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CHAPTER 21.

CONTRACTS IN RESTRAINT OF TRADE IN AMERICA.

SS 719–722. Confusion of contracts in restraint of trade with combinations

to suppress competition. 723, 724. Contracts in restraint of trade classified according to American

decisions. 725, 726. A further classification.

A. THE EARLIER AMERICAN CASES. 727-729. American law a development of the English law.

730. American cases which follow the earlier English decisions.

731. Progress of American law. 732-736. Contracts must be partial, and not general. 737-743. Considerations against contracts in restraint of trade. 74+750. Gradual modification of the early American decisions.

B. LATER AMERICAN CASES. 751. Rules laid down by the United States supreme court in 1873. 752. Modification of these rules.

753. Contracts unlimited as to time.
754-758. Contracts unlimited as to territory.
759, 760. Contracts unlimited as to both time and territory.

761. Contracts reasonable as to both time and territory.
762. Later decisions by the supreme court of the United States.
703. Diamond Match Co. v. Roeber.

761. Contract covering seven states for a period of five years voil. 765-768. Contracts between grantor and grantee. 709, 770. Contracts between lessor and lessee. 771-773. Contracts between seller and purchaser of a business. 777-776. Contracts between employer and employee.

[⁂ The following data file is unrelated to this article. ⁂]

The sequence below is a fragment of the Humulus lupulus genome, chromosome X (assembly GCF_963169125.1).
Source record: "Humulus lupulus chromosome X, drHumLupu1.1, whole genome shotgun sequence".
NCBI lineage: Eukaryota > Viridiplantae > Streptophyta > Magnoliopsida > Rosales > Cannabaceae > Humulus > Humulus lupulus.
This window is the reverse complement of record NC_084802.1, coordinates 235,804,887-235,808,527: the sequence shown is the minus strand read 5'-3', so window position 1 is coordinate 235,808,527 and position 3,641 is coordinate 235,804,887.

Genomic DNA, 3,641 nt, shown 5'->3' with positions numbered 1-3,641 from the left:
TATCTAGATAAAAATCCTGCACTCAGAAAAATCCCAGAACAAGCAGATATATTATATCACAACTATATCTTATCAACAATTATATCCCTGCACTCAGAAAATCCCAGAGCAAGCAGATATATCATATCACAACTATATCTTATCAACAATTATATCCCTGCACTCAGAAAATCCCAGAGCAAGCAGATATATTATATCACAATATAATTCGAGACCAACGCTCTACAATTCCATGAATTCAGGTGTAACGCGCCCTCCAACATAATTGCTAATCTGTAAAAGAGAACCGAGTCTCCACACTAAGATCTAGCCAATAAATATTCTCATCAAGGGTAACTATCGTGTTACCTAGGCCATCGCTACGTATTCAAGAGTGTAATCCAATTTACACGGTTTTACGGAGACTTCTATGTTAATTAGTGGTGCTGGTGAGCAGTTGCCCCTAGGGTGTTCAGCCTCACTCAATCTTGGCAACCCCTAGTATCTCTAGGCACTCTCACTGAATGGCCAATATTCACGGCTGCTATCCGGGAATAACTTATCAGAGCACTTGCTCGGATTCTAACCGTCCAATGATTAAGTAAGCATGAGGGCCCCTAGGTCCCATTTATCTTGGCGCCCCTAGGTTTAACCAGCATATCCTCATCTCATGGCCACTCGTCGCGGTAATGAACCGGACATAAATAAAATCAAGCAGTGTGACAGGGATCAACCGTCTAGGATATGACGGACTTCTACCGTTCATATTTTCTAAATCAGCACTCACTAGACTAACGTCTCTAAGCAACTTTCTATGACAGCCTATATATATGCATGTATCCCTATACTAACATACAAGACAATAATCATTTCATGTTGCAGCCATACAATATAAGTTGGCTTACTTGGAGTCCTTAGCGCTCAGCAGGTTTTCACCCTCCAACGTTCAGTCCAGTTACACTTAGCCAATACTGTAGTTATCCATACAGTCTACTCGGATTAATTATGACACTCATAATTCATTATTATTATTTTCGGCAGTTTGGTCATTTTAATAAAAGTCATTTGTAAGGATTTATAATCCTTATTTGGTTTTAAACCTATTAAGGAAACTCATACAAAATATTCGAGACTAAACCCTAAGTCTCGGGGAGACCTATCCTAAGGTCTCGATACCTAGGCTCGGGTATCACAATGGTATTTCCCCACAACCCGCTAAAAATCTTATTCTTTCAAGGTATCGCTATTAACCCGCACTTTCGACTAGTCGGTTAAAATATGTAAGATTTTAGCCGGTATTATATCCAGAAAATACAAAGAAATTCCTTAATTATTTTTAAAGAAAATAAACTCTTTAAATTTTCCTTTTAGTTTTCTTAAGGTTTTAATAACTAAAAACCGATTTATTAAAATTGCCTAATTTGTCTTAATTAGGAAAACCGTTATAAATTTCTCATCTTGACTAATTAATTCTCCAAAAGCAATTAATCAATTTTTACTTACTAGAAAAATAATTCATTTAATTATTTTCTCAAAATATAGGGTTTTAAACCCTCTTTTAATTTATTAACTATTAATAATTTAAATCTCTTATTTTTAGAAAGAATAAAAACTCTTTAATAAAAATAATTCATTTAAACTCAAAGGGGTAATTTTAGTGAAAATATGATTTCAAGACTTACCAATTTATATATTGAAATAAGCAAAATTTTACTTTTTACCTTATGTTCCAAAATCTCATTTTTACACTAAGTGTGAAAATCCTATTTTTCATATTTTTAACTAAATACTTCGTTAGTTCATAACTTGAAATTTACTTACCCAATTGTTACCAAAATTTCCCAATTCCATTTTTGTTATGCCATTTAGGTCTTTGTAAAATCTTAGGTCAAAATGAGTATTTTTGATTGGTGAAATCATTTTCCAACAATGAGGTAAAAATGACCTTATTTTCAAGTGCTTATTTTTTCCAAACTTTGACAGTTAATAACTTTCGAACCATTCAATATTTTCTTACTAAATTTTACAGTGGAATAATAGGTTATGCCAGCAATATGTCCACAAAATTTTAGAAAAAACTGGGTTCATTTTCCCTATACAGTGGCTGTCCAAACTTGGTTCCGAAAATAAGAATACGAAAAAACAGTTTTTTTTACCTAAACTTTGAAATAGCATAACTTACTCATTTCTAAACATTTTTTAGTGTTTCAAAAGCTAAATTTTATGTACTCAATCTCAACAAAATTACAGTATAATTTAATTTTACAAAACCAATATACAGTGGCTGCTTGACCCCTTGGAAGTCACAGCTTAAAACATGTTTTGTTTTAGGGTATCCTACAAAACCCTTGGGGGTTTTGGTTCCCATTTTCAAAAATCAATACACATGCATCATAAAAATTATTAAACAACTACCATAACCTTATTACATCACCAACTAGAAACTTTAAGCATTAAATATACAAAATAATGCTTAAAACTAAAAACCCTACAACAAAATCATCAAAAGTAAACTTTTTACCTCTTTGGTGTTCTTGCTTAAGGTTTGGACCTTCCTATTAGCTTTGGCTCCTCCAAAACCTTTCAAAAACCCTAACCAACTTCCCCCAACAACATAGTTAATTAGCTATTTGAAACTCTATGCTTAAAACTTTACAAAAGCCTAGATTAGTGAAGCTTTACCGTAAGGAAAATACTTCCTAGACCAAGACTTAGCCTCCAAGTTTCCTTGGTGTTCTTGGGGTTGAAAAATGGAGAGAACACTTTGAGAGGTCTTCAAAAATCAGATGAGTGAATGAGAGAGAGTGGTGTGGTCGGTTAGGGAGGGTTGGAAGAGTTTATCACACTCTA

777. Between owners of patents.

778. Sale of a practice.
779,780. Trade secrets and inventions.

781. Trade secrets and inventions — Power to restrain agents.
732. Assignability of contract in restraint of trade.
783. Knowledge by third par of restraining contract.
784. Construction of contracts in restraint of trade.
785. The reasonableness of the restraint.
786. Reasonableness a question of law.
787. Protection of obligee as a test of reasonableness
788. The sufficiency of the consideration.
789. Contracts which are divisible.
790. Liquidated damages and penalty.

$ 791. Measure of damages.

792. Jurisdiction of court of equity.
793. Power of court of equity to award damages.
794. Contracts affecting quasi-public duty.
795. Statutory provisions covering contracts in restraint of trade.

$ 719. Confusion of contracts in restraint of trade with combinations to suppress competition. Before entering upon any investigation of the law concerning contracts in restraint of trade in the United States, it is important to note the manner in which the courts have confused contracts in restraint of trade with combinations to suppress competition, and this confusion must be constantly borne in mind in weighing the importance and determining the effect of many American cases.

The confusion is not altogether peculiar to American decisions, since it made its appearance early in the English cases; but it is in the American cases that the phrase “contracts in restraint of trade" has been used more often to describe indiscriminately not only contracts which fall within the historical and strict definition of contracts in restraint of trade, but also to describe agreements, pools, associations and combinations of all kinds the object of which is to suppress competition.